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Did Financial Rules Mandate a Meltdown?

A libertarian look at the current pay kerfuffle for financial services companies suggests regulating executive compensation will not produce healthier capitalism.

If you ask political philosopher Jeffrey Friedman who's doing a worse job, bankers whose companies needed to be rescued in last year's financial disaster or economists and political scientists trying to figure out what really happened, he won't have a hard time picking one over the other.

In Friedman's interpretation it's the bankers whose decisions actually made sense, and the economists and regulators trying to fix what went wrong are the ones who are senseless.

Many bank CEOs were mistaken and ignorant about the risks they were taking, Friedman concludes, but the economists and political scientists, accustomed to using mathematical models, assume the bankers knew the risks and gambled unwisely to win their bonuses. Friedman calls it the "bankers gone wild" narrative and blames it for some of the populist fervor behind the transatlantic campaign for bank compensation reform.

One example of the fervor came from economist Alan Blinder, who called financial CEO compensation "crazy" because he believed it incentivized big gambles and insulated the CEOs from failure with golden parachutes. Yet an average financial company CEO lost $30 million, according to a study by Rüdiger Fahlenbrach of the Swiss Finance Institute and René M. Stulz of Ohio State University. Further proof that the bankers weren't uniformly bonus-hungry and shortsighted, says Friedman, is that banks like J.P. Morgan Chase and CapitalOne steered away from heavy exposure to mortgage-backed securities.

The matter is of more than passing interest. With reports of new, rich Wall Street bonuses, unemployment at 9.5 percent and the U.S. budget deficit deeper than the Grand Canyon, pay limits seem like good moral hygiene for financial CEOs — and suitable punishment. "The whole thing is being done in an atmosphere of anger," Roberto Rigabon, professor of economics at the Massachusetts Institute of Technology, recently told a television interviewer.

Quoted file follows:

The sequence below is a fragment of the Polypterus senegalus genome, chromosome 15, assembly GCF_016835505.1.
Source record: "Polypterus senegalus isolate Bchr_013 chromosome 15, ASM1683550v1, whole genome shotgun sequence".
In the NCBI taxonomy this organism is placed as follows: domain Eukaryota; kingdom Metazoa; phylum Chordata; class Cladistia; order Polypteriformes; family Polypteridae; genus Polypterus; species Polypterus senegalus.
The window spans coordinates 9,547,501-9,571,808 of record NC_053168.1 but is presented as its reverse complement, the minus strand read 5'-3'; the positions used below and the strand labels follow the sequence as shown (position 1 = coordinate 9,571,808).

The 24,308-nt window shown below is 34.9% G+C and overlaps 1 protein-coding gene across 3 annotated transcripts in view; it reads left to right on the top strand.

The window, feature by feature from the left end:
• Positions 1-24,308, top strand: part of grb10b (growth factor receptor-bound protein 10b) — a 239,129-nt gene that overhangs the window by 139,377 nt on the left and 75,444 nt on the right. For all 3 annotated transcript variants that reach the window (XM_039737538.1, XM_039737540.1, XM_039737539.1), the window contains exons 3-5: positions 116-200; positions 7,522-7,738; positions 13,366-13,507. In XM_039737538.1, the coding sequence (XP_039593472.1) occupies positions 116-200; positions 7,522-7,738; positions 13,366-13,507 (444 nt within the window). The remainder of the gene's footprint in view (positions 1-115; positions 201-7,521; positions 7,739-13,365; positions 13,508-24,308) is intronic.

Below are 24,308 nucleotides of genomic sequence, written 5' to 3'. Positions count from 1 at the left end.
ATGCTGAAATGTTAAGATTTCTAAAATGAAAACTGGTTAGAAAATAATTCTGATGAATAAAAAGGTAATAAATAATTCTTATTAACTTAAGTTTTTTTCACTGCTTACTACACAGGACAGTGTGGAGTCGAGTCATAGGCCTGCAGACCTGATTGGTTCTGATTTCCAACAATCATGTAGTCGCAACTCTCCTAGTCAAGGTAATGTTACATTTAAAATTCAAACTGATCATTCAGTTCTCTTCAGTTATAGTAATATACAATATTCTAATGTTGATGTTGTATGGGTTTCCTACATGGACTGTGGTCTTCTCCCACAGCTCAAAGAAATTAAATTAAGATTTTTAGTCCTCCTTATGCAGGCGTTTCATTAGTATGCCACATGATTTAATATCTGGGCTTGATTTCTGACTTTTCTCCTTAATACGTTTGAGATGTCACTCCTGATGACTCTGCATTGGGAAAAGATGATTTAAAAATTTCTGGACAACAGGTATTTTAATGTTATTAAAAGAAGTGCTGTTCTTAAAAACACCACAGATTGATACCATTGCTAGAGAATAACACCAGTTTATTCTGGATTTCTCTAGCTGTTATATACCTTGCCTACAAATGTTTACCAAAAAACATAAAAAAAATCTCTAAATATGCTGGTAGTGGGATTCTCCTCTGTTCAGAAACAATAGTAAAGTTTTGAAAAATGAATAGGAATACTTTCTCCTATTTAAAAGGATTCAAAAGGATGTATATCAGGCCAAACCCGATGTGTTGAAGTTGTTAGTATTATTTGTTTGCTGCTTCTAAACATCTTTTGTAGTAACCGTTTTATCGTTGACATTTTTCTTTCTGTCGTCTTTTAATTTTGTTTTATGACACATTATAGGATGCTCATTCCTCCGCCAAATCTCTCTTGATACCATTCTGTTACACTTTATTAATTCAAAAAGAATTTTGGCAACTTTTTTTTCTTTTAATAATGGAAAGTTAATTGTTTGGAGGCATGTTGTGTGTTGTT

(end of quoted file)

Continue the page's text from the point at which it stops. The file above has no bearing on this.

The charged feelings about pay and bonuses elevated to a new level this week, when newspapers and Web sites reported some details of the Treasury Department's planned pay curbs for companies receiving bailout funds.

The rules will reportedly cut the compensation in half for the 25 highest-paid managers at seven companies, slashing salaries on average 90 percent and capping them at $500,000. Longer-term incentives will replace some of the lost salary, and some firms will still make total payments of stock and salary in the millions. Of possible greater importance will be the Obama administration's efforts to change corporate governance to give shareholders a more direct voice on compensation — all, of course, in the widely shared presumption that empowered shareholders could have reshaped compensation to head off imprudent risk-taking and 2008's fiasco, if that's what you believe about what happened and why.

Smart, Yes. All-Knowing, No.
The financial crisis entangled economists in issues of human behavior that they seem ill-equipped to explain.

According to Friedman, a visiting scholar in the government department at the University of Texas at Austin and editor of the journal Critical Review, the "executive-compensation theory" is based on a two-part assumption about the bank executives' motives and intentions. The first is that since they could earn bonuses, the executives would do anything to get them. The second is that the bank executives were omniscient, in this case about the risks of mortgage-backed securities.

"Mistakes simply don't fit into standard economic and political models because standard economic and political models take ignorance out of the human equation and focus instead on incentives and motives," writes Friedman. "Desires are not self-actualizing, and to assume that they are might be called magical thinking to emphasize how unscientific it is. ..."

One recent Critical Review article, authored by a team of economists, claims the profession may have set the stage for the mortgage security and derivative blunders "with spurious precision and untested theoretical assumptions" that created the illusion of risk-sharing and stability. On Oct. 12, the Nobel committee seemed to cast a vote against economics as a pure science governed by mathematics by awarding this year's prizes for economics to two social scientists, Oliver E. Williamson and Elinor Ostrom.

Friedman packed the latest edition of Critical Review, an interdisciplinary journal that focuses on political questions, with articles by economists and business professors looking back at the financial disaster of 2008. Even traders, who earn huge bonuses, weren't as reckless as some believe, Friedman says, because the traders bought mainly AAA-rated securities. Banking rules that encouraged banks to invest in mortgage-backed securities inadvertently triggered the disaster.

So let's drop the nonsense about executive avarice, Friedman says.